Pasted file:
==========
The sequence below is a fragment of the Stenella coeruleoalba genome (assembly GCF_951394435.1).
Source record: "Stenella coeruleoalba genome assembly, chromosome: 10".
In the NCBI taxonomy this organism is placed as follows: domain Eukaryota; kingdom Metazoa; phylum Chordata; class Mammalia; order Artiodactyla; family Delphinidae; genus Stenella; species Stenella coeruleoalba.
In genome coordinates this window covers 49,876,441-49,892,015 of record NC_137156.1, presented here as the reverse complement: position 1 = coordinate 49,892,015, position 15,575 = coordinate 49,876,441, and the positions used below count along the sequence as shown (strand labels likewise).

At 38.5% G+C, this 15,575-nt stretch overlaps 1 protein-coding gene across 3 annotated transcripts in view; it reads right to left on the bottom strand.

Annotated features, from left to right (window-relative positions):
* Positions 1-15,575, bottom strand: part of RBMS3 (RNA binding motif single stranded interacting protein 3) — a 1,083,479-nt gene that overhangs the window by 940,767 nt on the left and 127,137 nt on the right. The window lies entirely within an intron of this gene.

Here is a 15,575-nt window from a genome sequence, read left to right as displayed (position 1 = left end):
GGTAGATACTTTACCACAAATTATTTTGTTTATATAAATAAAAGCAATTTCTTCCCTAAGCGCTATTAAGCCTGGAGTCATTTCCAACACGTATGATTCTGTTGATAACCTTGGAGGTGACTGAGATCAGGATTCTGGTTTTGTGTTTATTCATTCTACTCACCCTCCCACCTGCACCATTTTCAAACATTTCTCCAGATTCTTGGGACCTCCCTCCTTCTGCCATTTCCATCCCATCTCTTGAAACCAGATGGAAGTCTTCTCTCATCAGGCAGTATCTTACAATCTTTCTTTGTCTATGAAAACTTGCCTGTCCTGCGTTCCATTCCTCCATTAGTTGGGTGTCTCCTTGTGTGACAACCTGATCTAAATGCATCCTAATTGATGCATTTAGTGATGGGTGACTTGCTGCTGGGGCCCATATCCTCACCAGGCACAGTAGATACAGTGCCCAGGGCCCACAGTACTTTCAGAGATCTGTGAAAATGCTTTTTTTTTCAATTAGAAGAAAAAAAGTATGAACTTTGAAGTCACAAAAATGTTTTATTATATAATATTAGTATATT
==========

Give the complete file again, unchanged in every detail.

The sequence below is a fragment of the Stenella coeruleoalba genome (assembly GCF_951394435.1).
Source record: "Stenella coeruleoalba genome assembly, chromosome: 10".
In the NCBI taxonomy this organism is placed as follows: domain Eukaryota; kingdom Metazoa; phylum Chordata; class Mammalia; order Artiodactyla; family Delphinidae; genus Stenella; species Stenella coeruleoalba.
In genome coordinates this window covers 49,876,441-49,892,015 of record NC_137156.1, presented here as the reverse complement: position 1 = coordinate 49,892,015, position 15,575 = coordinate 49,876,441, and the positions used below count along the sequence as shown (strand labels likewise).

At 38.5% G+C, this 15,575-nt stretch overlaps 1 protein-coding gene across 3 annotated transcripts in view; it reads right to left on the bottom strand.

Annotated features, from left to right (window-relative positions):
* Positions 1-15,575, bottom strand: part of RBMS3 (RNA binding motif single stranded interacting protein 3) — a 1,083,479-nt gene that overhangs the window by 940,767 nt on the left and 127,137 nt on the right. The window lies entirely within an intron of this gene.

Here is a 15,575-nt window from a genome sequence, read left to right as displayed (position 1 = left end):
GGTAGATACTTTACCACAAATTATTTTGTTTATATAAATAAAAGCAATTTCTTCCCTAAGCGCTATTAAGCCTGGAGTCATTTCCAACACGTATGATTCTGTTGATAACCTTGGAGGTGACTGAGATCAGGATTCTGGTTTTGTGTTTATTCATTCTACTCACCCTCCCACCTGCACCATTTTCAAACATTTCTCCAGATTCTTGGGACCTCCCTCCTTCTGCCATTTCCATCCCATCTCTTGAAACCAGATGGAAGTCTTCTCTCATCAGGCAGTATCTTACAATCTTTCTTTGTCTATGAAAACTTGCCTGTCCTGCGTTCCATTCCTCCATTAGTTGGGTGTCTCCTTGTGTGACAACCTGATCTAAATGCATCCTAATTGATGCATTTAGTGATGGGTGACTTGCTGCTGGGGCCCATATCCTCACCAGGCACAGTAGATACAGTGCCCAGGGCCCACAGTACTTTCAGAGATCTGTGAAAATGCTTTTTTTTTCAATTAGAAGAAAAAAAGTATGAACTTTGAAGTCACAAAAATGTTTTATTATATAATATTAGTATATT